Journal of Family Medicine and Primary Care

: 2018  |  Volume : 7  |  Issue : 1  |  Page : 220--223

The prevalence of posttraumatic stress disorder during pregnancy and postpartum period

Rozita Khoramroudi 
 Department of Midwifery, School of Nursing and Midwifery, University of Medical Science, Tehran, Iran

Correspondence Address:
Dr. Rozita Khoramroudi
School of Nursing and Midwifery, Iran University of Medical Sciences, Tehran


Introduction and Objective: The majority of formerly conducted studies have focused on the prevalence of posttraumatic stress disorder merely during pregnancy period; however, pregnancy period is by itself accompanied with the stress of getting pregnant again; therefore, the present study was conducted to evaluate the prevalence of posttraumatic stress disorder (PTSD) during pregnancy and postpartum period. Methods: A total of 3475 articles were found by searching keywords of PTSD, pregnancy, stress, and birth, through various research databases, including PubMed, Google Scholar, and Science Direct; 37 papers turned out to be completely relevant, 18 of which had provided through examination of the prevalence of intended disorder. Results: The prevalence rate varied from 0% to 21% in community-related samples; this rate varied from 0% to 43% in high-risk samples. Conclusion: PTSD is a common phenomenon during pregnancy and postpartum period, and it might get worse and worse unless it is diagnosed and treated after delivery. Thus, it is recommended to assess pregnancy and postpartum services.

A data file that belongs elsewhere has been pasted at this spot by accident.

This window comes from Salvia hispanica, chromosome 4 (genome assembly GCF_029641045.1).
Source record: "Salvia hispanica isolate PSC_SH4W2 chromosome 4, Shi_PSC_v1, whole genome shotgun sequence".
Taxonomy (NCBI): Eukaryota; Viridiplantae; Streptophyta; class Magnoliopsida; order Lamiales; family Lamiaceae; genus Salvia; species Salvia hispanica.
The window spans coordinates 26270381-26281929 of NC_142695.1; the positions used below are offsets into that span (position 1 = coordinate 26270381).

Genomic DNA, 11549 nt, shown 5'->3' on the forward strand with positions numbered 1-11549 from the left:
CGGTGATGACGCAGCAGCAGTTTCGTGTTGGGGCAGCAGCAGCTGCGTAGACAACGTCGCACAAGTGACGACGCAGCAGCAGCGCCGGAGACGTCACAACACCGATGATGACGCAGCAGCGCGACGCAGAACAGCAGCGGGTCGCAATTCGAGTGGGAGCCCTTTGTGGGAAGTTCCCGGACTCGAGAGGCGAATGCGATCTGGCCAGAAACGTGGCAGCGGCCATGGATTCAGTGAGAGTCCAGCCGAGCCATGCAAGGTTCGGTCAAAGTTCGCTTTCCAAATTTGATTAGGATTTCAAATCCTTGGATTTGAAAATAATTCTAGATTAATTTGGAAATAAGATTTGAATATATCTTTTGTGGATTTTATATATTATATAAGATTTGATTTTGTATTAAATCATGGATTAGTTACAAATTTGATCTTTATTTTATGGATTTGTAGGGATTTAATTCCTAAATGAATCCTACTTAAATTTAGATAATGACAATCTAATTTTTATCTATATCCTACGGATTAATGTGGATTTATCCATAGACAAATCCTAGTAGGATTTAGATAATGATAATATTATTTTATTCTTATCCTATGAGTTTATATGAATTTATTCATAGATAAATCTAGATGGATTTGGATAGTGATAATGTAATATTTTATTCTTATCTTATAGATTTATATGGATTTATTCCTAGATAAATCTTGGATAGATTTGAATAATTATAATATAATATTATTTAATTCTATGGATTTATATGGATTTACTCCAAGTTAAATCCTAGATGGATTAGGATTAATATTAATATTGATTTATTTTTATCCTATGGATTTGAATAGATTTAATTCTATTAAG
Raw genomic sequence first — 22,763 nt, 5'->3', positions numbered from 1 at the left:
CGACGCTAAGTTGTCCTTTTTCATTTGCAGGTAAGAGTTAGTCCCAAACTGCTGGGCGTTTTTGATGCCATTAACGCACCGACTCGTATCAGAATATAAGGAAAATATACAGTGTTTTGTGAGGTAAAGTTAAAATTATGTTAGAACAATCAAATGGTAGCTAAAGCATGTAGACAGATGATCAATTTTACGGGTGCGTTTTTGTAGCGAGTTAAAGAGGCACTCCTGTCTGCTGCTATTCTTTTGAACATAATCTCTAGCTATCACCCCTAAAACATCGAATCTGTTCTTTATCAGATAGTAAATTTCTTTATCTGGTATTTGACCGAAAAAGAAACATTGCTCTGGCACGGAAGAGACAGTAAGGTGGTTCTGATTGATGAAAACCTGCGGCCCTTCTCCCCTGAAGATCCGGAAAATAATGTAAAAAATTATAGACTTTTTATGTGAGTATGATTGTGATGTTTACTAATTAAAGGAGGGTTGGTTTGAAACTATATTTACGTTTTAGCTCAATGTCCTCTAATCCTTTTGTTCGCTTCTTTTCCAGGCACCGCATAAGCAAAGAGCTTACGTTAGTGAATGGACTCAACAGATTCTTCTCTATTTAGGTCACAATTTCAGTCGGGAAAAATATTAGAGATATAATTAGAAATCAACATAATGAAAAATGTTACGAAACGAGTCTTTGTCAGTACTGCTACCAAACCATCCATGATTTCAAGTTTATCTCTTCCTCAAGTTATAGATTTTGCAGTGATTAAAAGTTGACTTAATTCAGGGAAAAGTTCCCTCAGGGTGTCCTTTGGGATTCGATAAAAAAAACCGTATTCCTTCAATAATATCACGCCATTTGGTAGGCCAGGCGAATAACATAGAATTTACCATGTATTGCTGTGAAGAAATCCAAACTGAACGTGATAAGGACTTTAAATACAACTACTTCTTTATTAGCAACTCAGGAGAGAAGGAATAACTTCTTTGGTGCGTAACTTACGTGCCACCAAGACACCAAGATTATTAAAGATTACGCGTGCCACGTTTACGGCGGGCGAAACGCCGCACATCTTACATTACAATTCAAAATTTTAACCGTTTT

How to cite this article:
Khoramroudi R. The prevalence of posttraumatic stress disorder during pregnancy and postpartum period.J Family Med Prim Care 2018;7:220-223

How to cite this URL:
Khoramroudi R. The prevalence of posttraumatic stress disorder during pregnancy and postpartum period. J Family Med Prim Care [serial online] 2018 [cited 2020 Aug 3 ];7:220-223